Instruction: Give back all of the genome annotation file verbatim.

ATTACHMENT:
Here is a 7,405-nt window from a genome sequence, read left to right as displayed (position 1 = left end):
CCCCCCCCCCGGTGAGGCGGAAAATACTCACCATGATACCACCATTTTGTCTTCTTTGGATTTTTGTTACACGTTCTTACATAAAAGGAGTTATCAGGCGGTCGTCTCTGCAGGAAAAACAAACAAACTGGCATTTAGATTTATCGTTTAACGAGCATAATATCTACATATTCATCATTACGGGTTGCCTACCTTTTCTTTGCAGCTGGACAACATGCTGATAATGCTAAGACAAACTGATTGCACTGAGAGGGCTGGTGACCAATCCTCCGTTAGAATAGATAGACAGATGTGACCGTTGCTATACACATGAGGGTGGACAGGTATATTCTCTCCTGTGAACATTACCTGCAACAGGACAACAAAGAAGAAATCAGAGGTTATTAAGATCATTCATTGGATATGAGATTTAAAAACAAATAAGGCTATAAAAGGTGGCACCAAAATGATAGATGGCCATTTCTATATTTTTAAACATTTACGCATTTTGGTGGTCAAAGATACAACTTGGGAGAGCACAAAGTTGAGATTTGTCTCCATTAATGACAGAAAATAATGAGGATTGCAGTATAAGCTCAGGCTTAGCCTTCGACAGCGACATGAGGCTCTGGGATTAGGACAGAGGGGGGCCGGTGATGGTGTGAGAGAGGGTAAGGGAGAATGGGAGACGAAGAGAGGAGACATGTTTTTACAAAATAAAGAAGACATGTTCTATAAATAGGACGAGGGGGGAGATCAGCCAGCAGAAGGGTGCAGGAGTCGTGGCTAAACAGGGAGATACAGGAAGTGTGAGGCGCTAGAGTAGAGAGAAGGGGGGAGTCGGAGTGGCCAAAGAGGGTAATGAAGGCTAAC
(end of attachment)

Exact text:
Here is a 7,405-nt window from a genome sequence, read left to right as displayed (position 1 = left end):
CCCCCCCCCCGGTGAGGCGGAAAATACTCACCATGATACCACCATTTTGTCTTCTTTGGATTTTTGTTACACGTTCTTACATAAAAGGAGTTATCAGGCGGTCGTCTCTGCAGGAAAAACAAACAAACTGGCATTTAGATTTATCGTTTAACGAGCATAATATCTACATATTCATCATTACGGGTTGCCTACCTTTTCTTTGCAGCTGGACAACATGCTGATAATGCTAAGACAAACTGATTGCACTGAGAGGGCTGGTGACCAATCCTCCGTTAGAATAGATAGACAGATGTGACCGTTGCTATACACATGAGGGTGGACAGGTATATTCTCTCCTGTGAACATTACCTGCAACAGGACAACAAAGAAGAAATCAGAGGTTATTAAGATCATTCATTGGATATGAGATTTAAAAACAAATAAGGCTATAAAAGGTGGCACCAAAATGATAGATGGCCATTTCTATATTTTTAAACATTTACGCATTTTGGTGGTCAAAGATACAACTTGGGAGAGCACAAAGTTGAGATTTGTCTCCATTAATGACAGAAAATAATGAGGATTGCAGTATAAGCTCAGGCTTAGCCTTCGACAGCGACATGAGGCTCTGGGATTAGGACAGAGGGGGGCCGGTGATGGTGTGAGAGAGGGTAAGGGAGAATGGGAGACGAAGAGAGGAGACATGTTTTTACAAAATAAAGAAGACATGTTCTATAAATAGGACGAGGGGGGAGATCAGCCAGCAGAAGGGTGCAGGAGTCGTGGCTAAACAGGGAGATACAGGAAGTGTGAGGCGCTAGAGTAGAGAGAAGGGGGGAGTCGGAGTGGCCAAAGAGGGTAATGAAGGCTAAC